It has been almost a full year since our school closed for Spring Break last year and COVID quarantine began. In that time, I have mastered Zoom (most days), digitized all of my files, loaded my entire life onto Google Classroom, and bought some blue light glasses (a daily accessory for me now). I have embraced the online learning lifestyle, and, after a year, I feel pretty confident with what I am doing on a daily basis.
After a year of teaching online, I am asked pretty regularly to say how it is going. My go to answer is, “My kids are learning.” In a time when parents are screaming about how online school is destroying education, I can still hang my hat on the gains I am seeing with my students; they show me every day that they have learned the things I am teaching them, and, at the end of the day, that is my job.
And now, we change our plans again and have started the move to concurrent learning. If you do not know this new teaching term, the gist is that teachers will have students in-person and online at the same time. Double the presentation modes, double the work, and no extra prep time. I cannot even wrap my brain around preparing myself for this upcoming change, but it is coming soon.
The only way thing new normal will be possible is to continue on as is—Zooming into class even if some students are in the room. I will still be teaching, glued to my computer, with the addition of a mask. I am not even sure how many students will choose to return in person. Those who do return will lose the freedom of wandering around their house during breaks or cooking themselves a snack in the middle of a lecture; they too will be glued to their desk in a mask. The situation I imagine in my head is a cross between being grounded and military school.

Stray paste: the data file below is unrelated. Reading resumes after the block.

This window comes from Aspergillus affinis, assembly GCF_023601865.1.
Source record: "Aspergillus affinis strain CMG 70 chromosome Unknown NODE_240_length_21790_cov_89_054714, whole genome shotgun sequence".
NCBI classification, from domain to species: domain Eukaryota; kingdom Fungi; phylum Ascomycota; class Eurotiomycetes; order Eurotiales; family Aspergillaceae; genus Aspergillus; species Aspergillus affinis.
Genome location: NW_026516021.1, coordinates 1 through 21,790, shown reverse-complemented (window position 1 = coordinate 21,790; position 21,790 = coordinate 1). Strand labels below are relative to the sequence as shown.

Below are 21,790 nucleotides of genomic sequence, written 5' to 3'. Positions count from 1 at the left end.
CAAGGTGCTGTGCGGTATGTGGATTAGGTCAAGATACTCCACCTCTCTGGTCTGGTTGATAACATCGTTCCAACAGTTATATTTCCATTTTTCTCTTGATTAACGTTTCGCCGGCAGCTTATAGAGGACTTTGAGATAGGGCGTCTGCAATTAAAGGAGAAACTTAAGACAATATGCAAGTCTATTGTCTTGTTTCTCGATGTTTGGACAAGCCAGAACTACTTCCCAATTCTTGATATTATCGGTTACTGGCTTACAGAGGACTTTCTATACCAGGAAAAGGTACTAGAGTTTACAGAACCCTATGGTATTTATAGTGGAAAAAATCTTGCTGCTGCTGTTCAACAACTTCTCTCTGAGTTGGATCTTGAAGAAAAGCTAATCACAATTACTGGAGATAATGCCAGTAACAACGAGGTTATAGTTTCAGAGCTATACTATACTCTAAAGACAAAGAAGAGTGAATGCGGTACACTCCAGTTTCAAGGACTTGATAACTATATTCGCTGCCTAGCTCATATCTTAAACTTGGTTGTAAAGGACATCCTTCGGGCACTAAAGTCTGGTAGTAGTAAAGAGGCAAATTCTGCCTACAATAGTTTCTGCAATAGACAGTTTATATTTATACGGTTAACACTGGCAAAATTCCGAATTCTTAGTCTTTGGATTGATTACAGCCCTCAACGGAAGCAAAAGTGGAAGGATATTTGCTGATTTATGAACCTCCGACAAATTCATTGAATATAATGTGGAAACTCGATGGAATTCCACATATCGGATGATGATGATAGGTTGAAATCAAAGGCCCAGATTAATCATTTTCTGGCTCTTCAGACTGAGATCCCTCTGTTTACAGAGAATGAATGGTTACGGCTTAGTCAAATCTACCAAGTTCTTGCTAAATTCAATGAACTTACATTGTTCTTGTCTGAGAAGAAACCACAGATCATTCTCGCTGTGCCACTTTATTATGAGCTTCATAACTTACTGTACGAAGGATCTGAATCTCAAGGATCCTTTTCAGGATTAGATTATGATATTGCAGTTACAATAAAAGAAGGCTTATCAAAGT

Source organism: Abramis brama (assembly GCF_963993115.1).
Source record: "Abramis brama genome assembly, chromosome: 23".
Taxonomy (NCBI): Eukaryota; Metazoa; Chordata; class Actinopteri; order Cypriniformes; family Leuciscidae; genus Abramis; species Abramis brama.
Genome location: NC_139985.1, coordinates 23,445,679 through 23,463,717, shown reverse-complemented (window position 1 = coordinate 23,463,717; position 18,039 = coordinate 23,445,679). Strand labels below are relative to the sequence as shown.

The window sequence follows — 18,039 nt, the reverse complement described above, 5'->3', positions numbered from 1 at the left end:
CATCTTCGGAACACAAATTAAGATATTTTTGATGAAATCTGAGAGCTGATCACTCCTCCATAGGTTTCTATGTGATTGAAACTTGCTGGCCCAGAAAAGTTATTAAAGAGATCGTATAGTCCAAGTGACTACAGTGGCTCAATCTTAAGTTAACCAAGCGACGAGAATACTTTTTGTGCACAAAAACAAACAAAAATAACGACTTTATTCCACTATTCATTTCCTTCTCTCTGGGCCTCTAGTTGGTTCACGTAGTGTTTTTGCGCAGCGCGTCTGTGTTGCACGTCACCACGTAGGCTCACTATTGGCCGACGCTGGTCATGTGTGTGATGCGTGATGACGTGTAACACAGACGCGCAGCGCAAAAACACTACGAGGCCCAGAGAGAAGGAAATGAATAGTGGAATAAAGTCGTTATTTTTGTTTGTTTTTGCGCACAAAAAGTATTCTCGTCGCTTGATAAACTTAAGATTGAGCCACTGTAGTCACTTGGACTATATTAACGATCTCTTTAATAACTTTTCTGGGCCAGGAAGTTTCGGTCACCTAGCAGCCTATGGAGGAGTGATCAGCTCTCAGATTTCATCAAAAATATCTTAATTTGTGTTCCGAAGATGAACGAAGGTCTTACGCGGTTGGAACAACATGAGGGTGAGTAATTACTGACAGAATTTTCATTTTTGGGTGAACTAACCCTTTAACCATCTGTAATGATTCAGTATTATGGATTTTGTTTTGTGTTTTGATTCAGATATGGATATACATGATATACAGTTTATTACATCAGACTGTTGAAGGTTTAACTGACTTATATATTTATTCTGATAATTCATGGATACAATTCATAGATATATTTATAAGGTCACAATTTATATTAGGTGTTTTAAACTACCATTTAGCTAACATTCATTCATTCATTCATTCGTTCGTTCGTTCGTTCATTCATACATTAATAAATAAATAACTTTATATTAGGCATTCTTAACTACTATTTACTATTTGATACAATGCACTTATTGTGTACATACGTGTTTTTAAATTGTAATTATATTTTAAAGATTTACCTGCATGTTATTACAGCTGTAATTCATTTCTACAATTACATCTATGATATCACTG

Most students I have heard from who want to return back in-person want to return to the old normal. They want group work and their teachers sitting next to them helping them with that extra tough question. They want to goof around in the hallways with their friends between classes and go to school dances. I want all of that too, but none of it is possible with six feel of social distancing. It is the sad reality that a return to our school buildings is not going to be a return to normal.
Safety needs to be the priority in any school’s return plan, and that means a lot of what makes school feel normal needs to be re-imagined. Group work will continue to take place in breakout rooms, my turn-in basket will stay packed away in my closet, and I will sit patiently behind my computer screen ready to teach whoever shows up, in-person or online.
Photo by Edward Jenner from Pexels